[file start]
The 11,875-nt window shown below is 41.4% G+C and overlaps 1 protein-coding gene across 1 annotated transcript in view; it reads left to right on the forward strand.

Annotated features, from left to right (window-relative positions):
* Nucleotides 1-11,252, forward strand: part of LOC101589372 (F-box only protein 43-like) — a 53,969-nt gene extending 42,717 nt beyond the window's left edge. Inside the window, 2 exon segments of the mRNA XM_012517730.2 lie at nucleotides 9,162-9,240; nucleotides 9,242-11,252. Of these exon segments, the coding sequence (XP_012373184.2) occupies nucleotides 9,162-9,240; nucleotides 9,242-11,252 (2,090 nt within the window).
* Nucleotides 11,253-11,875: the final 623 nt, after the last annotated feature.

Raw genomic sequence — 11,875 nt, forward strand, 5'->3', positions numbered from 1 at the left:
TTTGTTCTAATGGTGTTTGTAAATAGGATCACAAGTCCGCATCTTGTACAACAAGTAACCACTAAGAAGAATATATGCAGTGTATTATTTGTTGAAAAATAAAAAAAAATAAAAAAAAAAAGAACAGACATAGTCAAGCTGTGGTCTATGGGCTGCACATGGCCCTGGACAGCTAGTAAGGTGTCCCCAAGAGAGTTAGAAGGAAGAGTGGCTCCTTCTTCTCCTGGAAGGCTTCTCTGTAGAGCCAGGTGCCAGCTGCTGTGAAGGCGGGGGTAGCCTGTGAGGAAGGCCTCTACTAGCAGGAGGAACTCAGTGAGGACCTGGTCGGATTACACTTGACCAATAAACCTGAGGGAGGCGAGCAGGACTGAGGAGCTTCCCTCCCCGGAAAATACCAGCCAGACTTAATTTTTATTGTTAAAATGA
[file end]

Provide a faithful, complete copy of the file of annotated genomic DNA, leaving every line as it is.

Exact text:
The 11,875-nt window shown below is 41.4% G+C and overlaps 1 protein-coding gene across 1 annotated transcript in view; it reads left to right on the forward strand.

Annotated features, from left to right (window-relative positions):
* Nucleotides 1-11,252, forward strand: part of LOC101589372 (F-box only protein 43-like) — a 53,969-nt gene extending 42,717 nt beyond the window's left edge. Inside the window, 2 exon segments of the mRNA XM_012517730.2 lie at nucleotides 9,162-9,240; nucleotides 9,242-11,252. Of these exon segments, the coding sequence (XP_012373184.2) occupies nucleotides 9,162-9,240; nucleotides 9,242-11,252 (2,090 nt within the window).
* Nucleotides 11,253-11,875: the final 623 nt, after the last annotated feature.

Raw genomic sequence — 11,875 nt, forward strand, 5'->3', positions numbered from 1 at the left:
TTTGTTCTAATGGTGTTTGTAAATAGGATCACAAGTCCGCATCTTGTACAACAAGTAACCACTAAGAAGAATATATGCAGTGTATTATTTGTTGAAAAATAAAAAAAAATAAAAAAAAAAAGAACAGACATAGTCAAGCTGTGGTCTATGGGCTGCACATGGCCCTGGACAGCTAGTAAGGTGTCCCCAAGAGAGTTAGAAGGAAGAGTGGCTCCTTCTTCTCCTGGAAGGCTTCTCTGTAGAGCCAGGTGCCAGCTGCTGTGAAGGCGGGGGTAGCCTGTGAGGAAGGCCTCTACTAGCAGGAGGAACTCAGTGAGGACCTGGTCGGATTACACTTGACCAATAAACCTGAGGGAGGCGAGCAGGACTGAGGAGCTTCCCTCCCCGGAAAATACCAGCCAGACTTAATTTTTATTGTTAAAATGA